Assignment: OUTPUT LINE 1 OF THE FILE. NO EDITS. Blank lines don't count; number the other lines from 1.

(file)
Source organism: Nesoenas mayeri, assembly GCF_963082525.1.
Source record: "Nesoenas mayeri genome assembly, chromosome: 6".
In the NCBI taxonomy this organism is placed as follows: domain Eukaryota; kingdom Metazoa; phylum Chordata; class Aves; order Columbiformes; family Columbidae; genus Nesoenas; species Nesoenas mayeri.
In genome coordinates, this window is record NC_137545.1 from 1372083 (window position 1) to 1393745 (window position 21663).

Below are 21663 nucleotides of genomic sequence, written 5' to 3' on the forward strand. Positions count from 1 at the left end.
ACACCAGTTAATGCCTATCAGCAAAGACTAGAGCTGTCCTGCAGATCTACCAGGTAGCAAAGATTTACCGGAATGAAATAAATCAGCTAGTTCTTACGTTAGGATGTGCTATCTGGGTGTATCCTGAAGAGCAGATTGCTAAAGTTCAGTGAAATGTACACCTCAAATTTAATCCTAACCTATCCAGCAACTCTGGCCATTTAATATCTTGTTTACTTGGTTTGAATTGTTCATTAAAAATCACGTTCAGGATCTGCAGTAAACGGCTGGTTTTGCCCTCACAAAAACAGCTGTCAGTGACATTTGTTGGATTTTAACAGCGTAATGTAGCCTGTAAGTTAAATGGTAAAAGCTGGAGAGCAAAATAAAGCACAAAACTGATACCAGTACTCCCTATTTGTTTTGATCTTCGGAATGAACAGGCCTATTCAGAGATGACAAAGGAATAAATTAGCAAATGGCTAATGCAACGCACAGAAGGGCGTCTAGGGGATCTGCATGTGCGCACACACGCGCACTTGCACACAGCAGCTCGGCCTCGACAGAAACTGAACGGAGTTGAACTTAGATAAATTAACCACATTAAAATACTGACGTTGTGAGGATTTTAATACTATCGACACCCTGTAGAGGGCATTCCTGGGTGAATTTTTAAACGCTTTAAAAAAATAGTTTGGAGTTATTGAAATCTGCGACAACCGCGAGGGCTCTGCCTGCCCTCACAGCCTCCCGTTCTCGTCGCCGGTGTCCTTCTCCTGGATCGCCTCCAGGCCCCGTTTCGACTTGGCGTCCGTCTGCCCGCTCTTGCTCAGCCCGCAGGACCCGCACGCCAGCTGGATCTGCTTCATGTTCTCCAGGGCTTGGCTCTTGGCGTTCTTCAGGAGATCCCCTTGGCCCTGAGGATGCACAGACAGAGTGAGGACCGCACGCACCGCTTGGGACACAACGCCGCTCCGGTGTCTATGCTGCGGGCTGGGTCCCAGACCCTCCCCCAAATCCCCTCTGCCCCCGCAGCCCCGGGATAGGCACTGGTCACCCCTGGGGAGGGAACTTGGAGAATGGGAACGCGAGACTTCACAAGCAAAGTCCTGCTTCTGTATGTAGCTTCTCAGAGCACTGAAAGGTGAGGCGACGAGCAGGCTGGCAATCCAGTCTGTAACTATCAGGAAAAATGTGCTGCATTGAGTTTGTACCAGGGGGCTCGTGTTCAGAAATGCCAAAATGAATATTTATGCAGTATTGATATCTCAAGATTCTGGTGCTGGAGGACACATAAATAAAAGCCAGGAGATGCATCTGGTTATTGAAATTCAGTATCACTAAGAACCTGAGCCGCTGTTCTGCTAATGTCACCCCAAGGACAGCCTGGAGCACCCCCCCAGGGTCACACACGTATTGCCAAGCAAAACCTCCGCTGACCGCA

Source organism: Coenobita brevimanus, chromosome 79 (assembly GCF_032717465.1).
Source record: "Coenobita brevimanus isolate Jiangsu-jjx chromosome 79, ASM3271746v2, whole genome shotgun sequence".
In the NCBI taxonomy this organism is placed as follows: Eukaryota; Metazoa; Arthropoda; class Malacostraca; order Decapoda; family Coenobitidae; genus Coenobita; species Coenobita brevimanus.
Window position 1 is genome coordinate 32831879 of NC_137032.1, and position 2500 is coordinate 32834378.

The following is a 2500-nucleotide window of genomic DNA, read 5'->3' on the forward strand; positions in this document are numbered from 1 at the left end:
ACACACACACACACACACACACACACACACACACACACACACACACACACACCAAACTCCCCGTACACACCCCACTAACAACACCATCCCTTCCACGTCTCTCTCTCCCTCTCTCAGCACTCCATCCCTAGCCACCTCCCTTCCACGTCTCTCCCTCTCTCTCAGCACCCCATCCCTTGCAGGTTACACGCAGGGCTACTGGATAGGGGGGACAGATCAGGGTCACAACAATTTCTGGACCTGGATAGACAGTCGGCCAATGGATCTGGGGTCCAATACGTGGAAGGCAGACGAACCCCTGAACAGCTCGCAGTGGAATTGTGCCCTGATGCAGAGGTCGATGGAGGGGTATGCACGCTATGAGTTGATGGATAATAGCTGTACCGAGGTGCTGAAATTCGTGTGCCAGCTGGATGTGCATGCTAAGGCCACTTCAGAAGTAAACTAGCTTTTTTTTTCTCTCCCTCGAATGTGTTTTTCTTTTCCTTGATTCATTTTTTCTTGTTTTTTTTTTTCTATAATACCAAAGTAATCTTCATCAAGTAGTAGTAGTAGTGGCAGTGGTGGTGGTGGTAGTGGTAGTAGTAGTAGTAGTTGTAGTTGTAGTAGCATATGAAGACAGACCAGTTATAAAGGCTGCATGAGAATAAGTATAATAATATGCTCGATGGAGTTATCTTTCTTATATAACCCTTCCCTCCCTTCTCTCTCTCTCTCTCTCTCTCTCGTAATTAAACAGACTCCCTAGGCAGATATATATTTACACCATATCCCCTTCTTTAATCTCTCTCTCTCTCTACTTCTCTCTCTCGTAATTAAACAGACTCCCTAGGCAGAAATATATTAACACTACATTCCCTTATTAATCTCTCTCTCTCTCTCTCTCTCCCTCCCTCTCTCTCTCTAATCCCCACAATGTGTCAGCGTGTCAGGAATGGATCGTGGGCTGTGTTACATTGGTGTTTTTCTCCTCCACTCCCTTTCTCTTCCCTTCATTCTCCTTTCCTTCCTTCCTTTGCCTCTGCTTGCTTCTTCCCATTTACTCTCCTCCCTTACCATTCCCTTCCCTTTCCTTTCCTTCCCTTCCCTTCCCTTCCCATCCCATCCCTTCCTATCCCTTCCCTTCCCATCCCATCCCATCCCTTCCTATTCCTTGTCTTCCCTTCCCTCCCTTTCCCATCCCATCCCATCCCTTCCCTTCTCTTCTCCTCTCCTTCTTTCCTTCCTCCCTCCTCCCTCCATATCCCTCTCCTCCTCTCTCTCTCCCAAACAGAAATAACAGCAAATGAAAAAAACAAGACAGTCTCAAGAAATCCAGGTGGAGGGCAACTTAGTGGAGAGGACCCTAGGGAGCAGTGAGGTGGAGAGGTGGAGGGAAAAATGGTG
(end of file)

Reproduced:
Source organism: Nesoenas mayeri, assembly GCF_963082525.1.